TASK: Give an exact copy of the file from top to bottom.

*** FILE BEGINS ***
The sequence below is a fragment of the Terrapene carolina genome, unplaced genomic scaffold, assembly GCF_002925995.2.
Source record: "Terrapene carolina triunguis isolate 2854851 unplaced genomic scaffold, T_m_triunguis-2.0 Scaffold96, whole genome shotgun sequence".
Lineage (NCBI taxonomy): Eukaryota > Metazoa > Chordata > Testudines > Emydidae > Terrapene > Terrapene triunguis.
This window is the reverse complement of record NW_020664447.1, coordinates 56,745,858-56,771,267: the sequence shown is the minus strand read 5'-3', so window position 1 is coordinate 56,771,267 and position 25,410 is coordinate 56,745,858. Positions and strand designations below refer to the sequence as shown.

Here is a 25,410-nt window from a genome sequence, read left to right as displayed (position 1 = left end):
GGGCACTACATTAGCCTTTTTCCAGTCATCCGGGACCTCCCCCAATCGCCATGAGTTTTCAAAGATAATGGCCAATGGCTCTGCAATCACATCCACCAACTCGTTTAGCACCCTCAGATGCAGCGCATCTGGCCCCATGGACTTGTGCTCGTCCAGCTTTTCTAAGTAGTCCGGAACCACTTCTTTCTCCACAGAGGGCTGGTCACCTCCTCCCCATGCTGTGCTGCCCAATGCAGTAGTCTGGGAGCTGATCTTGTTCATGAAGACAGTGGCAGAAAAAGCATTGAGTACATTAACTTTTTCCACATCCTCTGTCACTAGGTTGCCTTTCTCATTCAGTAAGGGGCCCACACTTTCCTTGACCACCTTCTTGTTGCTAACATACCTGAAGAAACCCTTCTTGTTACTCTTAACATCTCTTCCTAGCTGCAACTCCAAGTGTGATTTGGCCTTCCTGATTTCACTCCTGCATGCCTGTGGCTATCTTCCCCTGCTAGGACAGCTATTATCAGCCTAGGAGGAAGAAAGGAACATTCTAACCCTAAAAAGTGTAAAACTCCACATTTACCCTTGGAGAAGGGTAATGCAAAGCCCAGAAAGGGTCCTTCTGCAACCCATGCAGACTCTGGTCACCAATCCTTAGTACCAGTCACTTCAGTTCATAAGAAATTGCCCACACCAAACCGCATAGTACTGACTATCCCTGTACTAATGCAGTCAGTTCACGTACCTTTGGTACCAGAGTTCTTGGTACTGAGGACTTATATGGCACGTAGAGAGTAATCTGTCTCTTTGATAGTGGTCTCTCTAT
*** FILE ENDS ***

The sequence below is a fragment of the Terrapene carolina genome, unplaced genomic scaffold, assembly GCF_002925995.2.
Source record: "Terrapene carolina triunguis isolate 2854851 unplaced genomic scaffold, T_m_triunguis-2.0 Scaffold96, whole genome shotgun sequence".
Lineage (NCBI taxonomy): Eukaryota > Metazoa > Chordata > Testudines > Emydidae > Terrapene > Terrapene triunguis.
This window is the reverse complement of record NW_020664447.1, coordinates 56,745,858-56,771,267: the sequence shown is the minus strand read 5'-3', so window position 1 is coordinate 56,771,267 and position 25,410 is coordinate 56,745,858. Positions and strand designations below refer to the sequence as shown.

Here is a 25,410-nt window from a genome sequence, read left to right as displayed (position 1 = left end):
GGGCACTACATTAGCCTTTTTCCAGTCATCCGGGACCTCCCCCAATCGCCATGAGTTTTCAAAGATAATGGCCAATGGCTCTGCAATCACATCCACCAACTCGTTTAGCACCCTCAGATGCAGCGCATCTGGCCCCATGGACTTGTGCTCGTCCAGCTTTTCTAAGTAGTCCGGAACCACTTCTTTCTCCACAGAGGGCTGGTCACCTCCTCCCCATGCTGTGCTGCCCAATGCAGTAGTCTGGGAGCTGATCTTGTTCATGAAGACAGTGGCAGAAAAAGCATTGAGTACATTAACTTTTTCCACATCCTCTGTCACTAGGTTGCCTTTCTCATTCAGTAAGGGGCCCACACTTTCCTTGACCACCTTCTTGTTGCTAACATACCTGAAGAAACCCTTCTTGTTACTCTTAACATCTCTTCCTAGCTGCAACTCCAAGTGTGATTTGGCCTTCCTGATTTCACTCCTGCATGCCTGTGGCTATCTTCCCCTGCTAGGACAGCTATTATCAGCCTAGGAGGAAGAAAGGAACATTCTAACCCTAAAAAGTGTAAAACTCCACATTTACCCTTGGAGAAGGGTAATGCAAAGCCCAGAAAGGGTCCTTCTGCAACCCATGCAGACTCTGGTCACCAATCCTTAGTACCAGTCACTTCAGTTCATAAGAAATTGCCCACACCAAACCGCATAGTACTGACTATCCCTGTACTAATGCAGTCAGTTCACGTACCTTTGGTACCAGAGTTCTTGGTACTGAGGACTTATATGGCACGTAGAGAGTAATCTGTCTCTTTGATAGTGGTCTCTCTAT